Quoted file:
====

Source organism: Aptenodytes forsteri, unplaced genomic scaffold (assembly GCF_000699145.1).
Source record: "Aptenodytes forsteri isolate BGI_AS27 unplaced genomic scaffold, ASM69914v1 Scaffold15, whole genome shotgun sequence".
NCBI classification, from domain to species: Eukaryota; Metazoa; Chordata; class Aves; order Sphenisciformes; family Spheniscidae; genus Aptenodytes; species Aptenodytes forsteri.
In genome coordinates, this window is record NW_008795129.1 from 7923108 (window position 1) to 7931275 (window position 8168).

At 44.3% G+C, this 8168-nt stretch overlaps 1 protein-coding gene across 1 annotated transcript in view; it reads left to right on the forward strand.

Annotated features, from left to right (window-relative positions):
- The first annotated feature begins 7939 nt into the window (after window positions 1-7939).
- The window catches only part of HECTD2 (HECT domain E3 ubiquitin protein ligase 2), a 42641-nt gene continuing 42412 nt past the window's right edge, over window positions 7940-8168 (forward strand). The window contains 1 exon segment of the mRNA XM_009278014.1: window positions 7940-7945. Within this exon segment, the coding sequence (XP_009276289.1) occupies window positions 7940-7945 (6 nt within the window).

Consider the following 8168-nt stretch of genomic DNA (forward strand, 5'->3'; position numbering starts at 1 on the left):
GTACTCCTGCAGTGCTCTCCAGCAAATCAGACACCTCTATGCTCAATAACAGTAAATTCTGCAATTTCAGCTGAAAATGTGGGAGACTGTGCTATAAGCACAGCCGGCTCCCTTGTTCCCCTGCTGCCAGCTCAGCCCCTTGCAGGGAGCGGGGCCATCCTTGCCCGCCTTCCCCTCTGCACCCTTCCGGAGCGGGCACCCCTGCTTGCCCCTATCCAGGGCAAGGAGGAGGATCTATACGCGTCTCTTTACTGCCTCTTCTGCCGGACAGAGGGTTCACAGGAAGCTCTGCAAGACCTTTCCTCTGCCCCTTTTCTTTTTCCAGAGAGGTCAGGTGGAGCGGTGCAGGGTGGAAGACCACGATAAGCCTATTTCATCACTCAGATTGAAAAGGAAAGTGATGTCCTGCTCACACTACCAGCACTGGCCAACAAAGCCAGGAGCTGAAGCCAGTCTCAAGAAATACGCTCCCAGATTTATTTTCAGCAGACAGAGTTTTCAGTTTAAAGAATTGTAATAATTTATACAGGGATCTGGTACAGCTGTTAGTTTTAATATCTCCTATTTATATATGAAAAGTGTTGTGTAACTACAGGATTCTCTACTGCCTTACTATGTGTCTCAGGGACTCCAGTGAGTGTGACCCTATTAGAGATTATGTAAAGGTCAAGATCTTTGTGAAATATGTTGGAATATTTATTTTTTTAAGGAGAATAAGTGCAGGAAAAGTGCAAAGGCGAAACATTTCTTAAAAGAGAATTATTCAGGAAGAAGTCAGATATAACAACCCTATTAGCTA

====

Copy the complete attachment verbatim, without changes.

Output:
Source organism: Aptenodytes forsteri, unplaced genomic scaffold (assembly GCF_000699145.1).
Source record: "Aptenodytes forsteri isolate BGI_AS27 unplaced genomic scaffold, ASM69914v1 Scaffold15, whole genome shotgun sequence".
NCBI classification, from domain to species: Eukaryota; Metazoa; Chordata; class Aves; order Sphenisciformes; family Spheniscidae; genus Aptenodytes; species Aptenodytes forsteri.
In genome coordinates, this window is record NW_008795129.1 from 7923108 (window position 1) to 7931275 (window position 8168).

At 44.3% G+C, this 8168-nt stretch overlaps 1 protein-coding gene across 1 annotated transcript in view; it reads left to right on the forward strand.

Annotated features, from left to right (window-relative positions):
- The first annotated feature begins 7939 nt into the window (after window positions 1-7939).
- The window catches only part of HECTD2 (HECT domain E3 ubiquitin protein ligase 2), a 42641-nt gene continuing 42412 nt past the window's right edge, over window positions 7940-8168 (forward strand). The window contains 1 exon segment of the mRNA XM_009278014.1: window positions 7940-7945. Within this exon segment, the coding sequence (XP_009276289.1) occupies window positions 7940-7945 (6 nt within the window).

Consider the following 8168-nt stretch of genomic DNA (forward strand, 5'->3'; position numbering starts at 1 on the left):
GTACTCCTGCAGTGCTCTCCAGCAAATCAGACACCTCTATGCTCAATAACAGTAAATTCTGCAATTTCAGCTGAAAATGTGGGAGACTGTGCTATAAGCACAGCCGGCTCCCTTGTTCCCCTGCTGCCAGCTCAGCCCCTTGCAGGGAGCGGGGCCATCCTTGCCCGCCTTCCCCTCTGCACCCTTCCGGAGCGGGCACCCCTGCTTGCCCCTATCCAGGGCAAGGAGGAGGATCTATACGCGTCTCTTTACTGCCTCTTCTGCCGGACAGAGGGTTCACAGGAAGCTCTGCAAGACCTTTCCTCTGCCCCTTTTCTTTTTCCAGAGAGGTCAGGTGGAGCGGTGCAGGGTGGAAGACCACGATAAGCCTATTTCATCACTCAGATTGAAAAGGAAAGTGATGTCCTGCTCACACTACCAGCACTGGCCAACAAAGCCAGGAGCTGAAGCCAGTCTCAAGAAATACGCTCCCAGATTTATTTTCAGCAGACAGAGTTTTCAGTTTAAAGAATTGTAATAATTTATACAGGGATCTGGTACAGCTGTTAGTTTTAATATCTCCTATTTATATATGAAAAGTGTTGTGTAACTACAGGATTCTCTACTGCCTTACTATGTGTCTCAGGGACTCCAGTGAGTGTGACCCTATTAGAGATTATGTAAAGGTCAAGATCTTTGTGAAATATGTTGGAATATTTATTTTTTTAAGGAGAATAAGTGCAGGAAAAGTGCAAAGGCGAAACATTTCTTAAAAGAGAATTATTCAGGAAGAAGTCAGATATAACAACCCTATTAGCTA